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I'm trying to store a string with special chars::

qDebug() << "ÑABCgÓ";

Outputs: (here i can't even type the correct output some garbage is missing after à & Ã) ÃABCgÃ

I suspect some UTF-8 / Latin1 / ASCII, but can't find the setting to output to console / file. What i have written in my code : "ÑABCgÓ".

(Qt:4.8.5 / Ubunto 12.04 / C++98)

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I just tried qDebug() << "ÑABCgÓ" in a Qt program and the output is as expected. I'm using OSX, are you trying this with Windows? –  Merlin069 Oct 4 '13 at 15:23
Encoding it to base64 may be an alternative, depending what you want to do. –  bh42 Oct 4 '13 at 15:52
@Merlin069: I think it depends on the locale, so you are just lucky, so am I. :-) –  lpapp Oct 5 '13 at 2:09

2 Answers 2

up vote 1 down vote accepted

You could use the QString QString::fromUtf8(const char * str, int size = -1) [static] as the sample code presents that below. This is one of the main reasons why QString exists.

See the documentation for details:



#include <QString>
#include <QDebug>

int main()
    qDebug() << QString::fromUtf8("ÑABCgÓ");
    return 0;

Building (customize for your scenario)

g++ -fPIC -I/usr/include/qt -I/usr/include/qt/QtCore -lQt5Core main1000.cpp && ./a.out



That being said, depending on your locale, simply qDebug() << "ÑABCgÓ"; could work as well like in here, but it is recommended to make sure by explicitly asking the UTF-8 handling.

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@KubaOber: ? C++11 was not mentioned by the OP, so we cannot assume it is available for sure, and strictly speaking: we cannot even assume Qt 5. My post works with Qt 4 as well as 5. –  lpapp Oct 5 '13 at 4:42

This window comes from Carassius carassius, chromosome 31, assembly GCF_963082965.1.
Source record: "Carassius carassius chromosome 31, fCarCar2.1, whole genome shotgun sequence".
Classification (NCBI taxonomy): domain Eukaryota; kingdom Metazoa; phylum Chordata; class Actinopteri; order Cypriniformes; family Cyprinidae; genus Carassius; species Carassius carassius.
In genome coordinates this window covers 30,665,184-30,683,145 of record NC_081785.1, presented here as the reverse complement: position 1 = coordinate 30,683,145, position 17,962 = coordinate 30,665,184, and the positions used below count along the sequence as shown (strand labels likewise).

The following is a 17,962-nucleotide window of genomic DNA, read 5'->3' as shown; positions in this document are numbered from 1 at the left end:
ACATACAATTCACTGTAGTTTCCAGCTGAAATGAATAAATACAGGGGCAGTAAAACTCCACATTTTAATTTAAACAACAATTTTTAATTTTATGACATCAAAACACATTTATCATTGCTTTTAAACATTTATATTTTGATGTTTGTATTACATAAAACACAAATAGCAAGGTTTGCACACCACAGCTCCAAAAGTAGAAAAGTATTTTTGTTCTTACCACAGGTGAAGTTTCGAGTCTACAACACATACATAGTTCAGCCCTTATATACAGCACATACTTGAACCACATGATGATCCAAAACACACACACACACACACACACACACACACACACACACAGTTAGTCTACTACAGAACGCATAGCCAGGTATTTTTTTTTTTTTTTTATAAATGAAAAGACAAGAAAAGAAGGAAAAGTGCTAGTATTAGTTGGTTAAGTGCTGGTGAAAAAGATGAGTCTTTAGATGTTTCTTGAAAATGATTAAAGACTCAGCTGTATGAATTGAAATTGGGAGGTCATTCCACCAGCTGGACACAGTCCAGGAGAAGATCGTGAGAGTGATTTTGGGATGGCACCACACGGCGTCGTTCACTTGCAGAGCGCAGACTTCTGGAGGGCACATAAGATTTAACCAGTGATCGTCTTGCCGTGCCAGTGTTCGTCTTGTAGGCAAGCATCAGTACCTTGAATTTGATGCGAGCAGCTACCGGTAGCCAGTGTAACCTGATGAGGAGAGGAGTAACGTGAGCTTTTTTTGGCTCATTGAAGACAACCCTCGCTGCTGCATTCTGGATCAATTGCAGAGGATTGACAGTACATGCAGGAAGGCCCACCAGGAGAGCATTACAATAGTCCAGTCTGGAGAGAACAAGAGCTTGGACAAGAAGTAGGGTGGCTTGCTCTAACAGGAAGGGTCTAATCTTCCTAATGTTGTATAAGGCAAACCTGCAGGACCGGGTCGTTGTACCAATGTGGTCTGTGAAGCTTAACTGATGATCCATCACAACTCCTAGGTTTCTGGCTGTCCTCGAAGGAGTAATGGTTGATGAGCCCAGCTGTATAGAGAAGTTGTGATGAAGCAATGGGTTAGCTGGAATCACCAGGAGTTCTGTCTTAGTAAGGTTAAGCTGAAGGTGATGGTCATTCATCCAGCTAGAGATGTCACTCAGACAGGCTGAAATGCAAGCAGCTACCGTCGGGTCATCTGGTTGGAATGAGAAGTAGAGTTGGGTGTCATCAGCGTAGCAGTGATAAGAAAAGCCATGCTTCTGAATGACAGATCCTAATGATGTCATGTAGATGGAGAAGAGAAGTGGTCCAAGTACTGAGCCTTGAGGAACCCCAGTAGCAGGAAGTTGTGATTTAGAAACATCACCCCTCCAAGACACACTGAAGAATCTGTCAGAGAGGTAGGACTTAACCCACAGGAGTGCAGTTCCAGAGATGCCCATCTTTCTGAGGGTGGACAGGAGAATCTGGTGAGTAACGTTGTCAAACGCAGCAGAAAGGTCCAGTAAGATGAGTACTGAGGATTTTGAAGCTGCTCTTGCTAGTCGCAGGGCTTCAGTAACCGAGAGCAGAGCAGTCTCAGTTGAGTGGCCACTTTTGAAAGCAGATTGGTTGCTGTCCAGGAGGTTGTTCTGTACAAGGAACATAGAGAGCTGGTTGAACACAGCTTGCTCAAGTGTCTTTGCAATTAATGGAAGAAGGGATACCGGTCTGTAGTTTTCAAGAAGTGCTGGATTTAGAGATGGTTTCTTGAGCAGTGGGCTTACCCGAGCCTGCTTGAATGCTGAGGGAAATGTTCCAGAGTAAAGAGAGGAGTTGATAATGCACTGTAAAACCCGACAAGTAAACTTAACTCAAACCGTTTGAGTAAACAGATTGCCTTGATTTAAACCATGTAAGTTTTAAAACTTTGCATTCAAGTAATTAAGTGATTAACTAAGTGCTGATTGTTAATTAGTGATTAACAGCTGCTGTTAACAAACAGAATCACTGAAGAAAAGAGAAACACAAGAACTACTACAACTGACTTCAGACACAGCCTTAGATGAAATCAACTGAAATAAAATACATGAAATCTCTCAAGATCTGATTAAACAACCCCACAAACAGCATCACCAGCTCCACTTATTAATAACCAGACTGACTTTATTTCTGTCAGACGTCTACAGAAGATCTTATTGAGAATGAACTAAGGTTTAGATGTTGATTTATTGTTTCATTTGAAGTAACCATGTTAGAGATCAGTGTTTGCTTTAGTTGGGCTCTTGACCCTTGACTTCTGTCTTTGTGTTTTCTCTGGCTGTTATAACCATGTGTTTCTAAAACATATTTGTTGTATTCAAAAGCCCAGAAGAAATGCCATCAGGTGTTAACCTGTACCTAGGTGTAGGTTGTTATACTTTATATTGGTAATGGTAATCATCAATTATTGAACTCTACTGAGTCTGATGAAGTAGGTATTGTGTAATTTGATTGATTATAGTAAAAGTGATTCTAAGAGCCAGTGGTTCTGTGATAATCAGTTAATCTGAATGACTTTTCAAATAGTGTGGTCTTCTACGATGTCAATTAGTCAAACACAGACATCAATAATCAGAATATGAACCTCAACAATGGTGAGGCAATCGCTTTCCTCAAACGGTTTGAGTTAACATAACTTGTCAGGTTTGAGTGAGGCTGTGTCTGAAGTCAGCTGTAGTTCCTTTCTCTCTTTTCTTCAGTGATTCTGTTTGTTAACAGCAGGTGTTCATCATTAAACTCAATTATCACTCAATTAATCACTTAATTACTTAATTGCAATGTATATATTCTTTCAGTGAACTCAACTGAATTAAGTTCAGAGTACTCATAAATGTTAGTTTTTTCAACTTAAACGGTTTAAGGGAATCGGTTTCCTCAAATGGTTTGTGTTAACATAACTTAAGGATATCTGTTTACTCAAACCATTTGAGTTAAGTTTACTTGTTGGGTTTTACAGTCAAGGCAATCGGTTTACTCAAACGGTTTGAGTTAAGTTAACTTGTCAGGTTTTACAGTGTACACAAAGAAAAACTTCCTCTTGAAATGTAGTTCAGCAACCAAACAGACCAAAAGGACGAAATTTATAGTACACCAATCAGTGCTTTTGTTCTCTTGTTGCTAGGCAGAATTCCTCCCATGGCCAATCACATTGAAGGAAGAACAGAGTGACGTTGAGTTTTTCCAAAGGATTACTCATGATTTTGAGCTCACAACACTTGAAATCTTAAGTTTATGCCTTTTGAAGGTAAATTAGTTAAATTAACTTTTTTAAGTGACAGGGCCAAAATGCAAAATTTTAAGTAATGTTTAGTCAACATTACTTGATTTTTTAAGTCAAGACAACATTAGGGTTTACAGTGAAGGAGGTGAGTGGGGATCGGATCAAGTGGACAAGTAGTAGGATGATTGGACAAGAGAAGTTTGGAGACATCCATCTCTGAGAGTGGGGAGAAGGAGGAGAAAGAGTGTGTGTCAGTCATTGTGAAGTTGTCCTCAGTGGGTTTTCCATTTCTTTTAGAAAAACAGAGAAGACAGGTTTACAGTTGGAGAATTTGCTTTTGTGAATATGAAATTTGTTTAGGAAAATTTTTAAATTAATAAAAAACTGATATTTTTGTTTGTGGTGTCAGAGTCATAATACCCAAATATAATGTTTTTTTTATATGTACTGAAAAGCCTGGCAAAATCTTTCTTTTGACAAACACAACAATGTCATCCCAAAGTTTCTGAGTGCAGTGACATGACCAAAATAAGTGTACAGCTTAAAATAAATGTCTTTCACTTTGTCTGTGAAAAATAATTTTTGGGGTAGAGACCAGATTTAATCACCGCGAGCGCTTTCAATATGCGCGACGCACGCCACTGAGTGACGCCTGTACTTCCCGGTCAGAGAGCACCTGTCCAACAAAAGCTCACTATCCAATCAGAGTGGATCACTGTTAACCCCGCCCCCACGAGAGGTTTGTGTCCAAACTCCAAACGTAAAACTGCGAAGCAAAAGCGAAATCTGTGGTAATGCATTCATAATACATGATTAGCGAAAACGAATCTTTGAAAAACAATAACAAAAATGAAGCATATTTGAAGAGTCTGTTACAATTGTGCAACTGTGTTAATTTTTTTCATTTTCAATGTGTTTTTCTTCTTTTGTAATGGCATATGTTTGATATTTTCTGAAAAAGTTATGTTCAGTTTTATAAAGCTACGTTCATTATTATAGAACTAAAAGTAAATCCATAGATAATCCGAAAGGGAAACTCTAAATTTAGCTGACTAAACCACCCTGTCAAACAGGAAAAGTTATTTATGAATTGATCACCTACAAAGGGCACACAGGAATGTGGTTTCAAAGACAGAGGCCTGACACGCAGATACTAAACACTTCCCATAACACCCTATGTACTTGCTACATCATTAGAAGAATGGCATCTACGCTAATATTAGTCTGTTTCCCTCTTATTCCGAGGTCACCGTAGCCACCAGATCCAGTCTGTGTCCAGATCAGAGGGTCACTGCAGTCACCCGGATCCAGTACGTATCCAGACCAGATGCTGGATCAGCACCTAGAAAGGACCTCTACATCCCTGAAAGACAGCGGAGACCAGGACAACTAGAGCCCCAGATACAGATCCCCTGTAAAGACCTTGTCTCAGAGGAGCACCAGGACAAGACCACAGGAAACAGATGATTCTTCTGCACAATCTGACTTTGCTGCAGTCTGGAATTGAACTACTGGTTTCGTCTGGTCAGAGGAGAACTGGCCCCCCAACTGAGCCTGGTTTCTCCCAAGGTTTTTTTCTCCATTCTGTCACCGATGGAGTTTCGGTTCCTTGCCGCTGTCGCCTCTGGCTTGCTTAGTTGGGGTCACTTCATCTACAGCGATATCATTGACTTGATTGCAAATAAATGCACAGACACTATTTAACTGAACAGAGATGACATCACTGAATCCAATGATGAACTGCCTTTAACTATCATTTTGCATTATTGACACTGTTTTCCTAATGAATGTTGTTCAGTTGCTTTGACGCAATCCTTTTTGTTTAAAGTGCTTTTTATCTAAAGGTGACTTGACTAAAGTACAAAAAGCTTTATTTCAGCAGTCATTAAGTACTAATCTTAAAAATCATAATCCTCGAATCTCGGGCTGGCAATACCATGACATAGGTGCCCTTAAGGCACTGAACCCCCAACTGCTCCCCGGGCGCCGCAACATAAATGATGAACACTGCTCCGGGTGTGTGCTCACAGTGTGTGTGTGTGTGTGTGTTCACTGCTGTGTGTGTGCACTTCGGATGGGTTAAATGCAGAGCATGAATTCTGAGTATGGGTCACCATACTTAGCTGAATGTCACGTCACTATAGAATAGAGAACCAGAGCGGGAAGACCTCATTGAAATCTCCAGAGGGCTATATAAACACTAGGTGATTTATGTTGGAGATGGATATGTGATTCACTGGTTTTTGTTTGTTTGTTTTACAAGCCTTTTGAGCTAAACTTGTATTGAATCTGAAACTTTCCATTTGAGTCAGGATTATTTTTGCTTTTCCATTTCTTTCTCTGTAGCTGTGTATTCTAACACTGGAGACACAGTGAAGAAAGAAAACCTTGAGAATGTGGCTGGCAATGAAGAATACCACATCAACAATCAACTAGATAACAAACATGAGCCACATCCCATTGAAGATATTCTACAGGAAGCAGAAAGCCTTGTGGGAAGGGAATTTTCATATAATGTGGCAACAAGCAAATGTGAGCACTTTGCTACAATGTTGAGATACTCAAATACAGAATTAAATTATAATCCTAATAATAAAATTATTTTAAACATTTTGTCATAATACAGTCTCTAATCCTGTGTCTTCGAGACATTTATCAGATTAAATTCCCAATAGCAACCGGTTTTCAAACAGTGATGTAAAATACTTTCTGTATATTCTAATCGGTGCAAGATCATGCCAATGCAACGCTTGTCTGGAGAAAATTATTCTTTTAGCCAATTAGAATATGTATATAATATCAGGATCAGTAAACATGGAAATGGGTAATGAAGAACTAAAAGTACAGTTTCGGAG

That's the whole point of QStringLiteral: it gives you benefits on C++11 while remaining compatible with C++98. For all I care you can have a version-check-wrapped #define QStringLiteral(x) QString::fromUtf8(x), it'd be the most portable suggestion, and that's precisely what I do in my code. –  Kuba Ober Oct 5 '13 at 4:47
No, actually QStringLiteral will not work fully without C++11. Variables passsed, hello? As I also said, QStringLiteral was only introduced in Qt 5, and in fact, it is even a bypass here. I do not understand what this thread has to do with QStringLiteral. It is about Utf 8 and Qt in general so far. That is exactly what QString::utf8() was designed for. –  lpapp Oct 5 '13 at 4:49
I quote from a woboq blog post: QStringLiteral is a new macro introduced in Qt 5 to create QString from string literals. (String literals are strings inside "" included in the source code). I don't know what you mean by "variables passed", as the question was not about strings from variables, but from literals. The fact that QStringLiteral reverts to old behavior #define QStringLiteral(str) QString::fromUtf8("" str "", sizeof(str) - 1) on non-C++11 is what we want: code gains efficiency just by switching a compiler, yay! –  Kuba Ober Oct 5 '13 at 5:01
@KubaOber: Except that, the literal might be stored in a QString. Again, you are making way too much assumption. Not to mention, you continuously disregard the fact that QStringLiteral was only introduced in Qt 5. More importantly, I am not sure what QStringLiteral has to do with the problem at hand, which is utf8. QStringLiteral is a generic macro for * any * string literal. That is why I think QStringLiteral is red herring in here. This is my last post in the thread before asking for the cleanup... –  lpapp Oct 5 '13 at 5:06

Try this:

 QTextCodec *codec = QTextCodec::codecForName("UTF-8");
 qDebug() << "ÑABCgÓ";
share|improve this answer
or use the "QString::fromUTF8" method –  ratchet freak Oct 4 '13 at 14:55
Do * not * use it. It is not available with Qt 5! It is creating uncertainty/bugs in using QString easily and (to a lesser extent) performance issues! I would suggest to delete this answer which goes against the Qt documentation. This should not be advertised. –  lpapp Oct 5 '13 at 2:07

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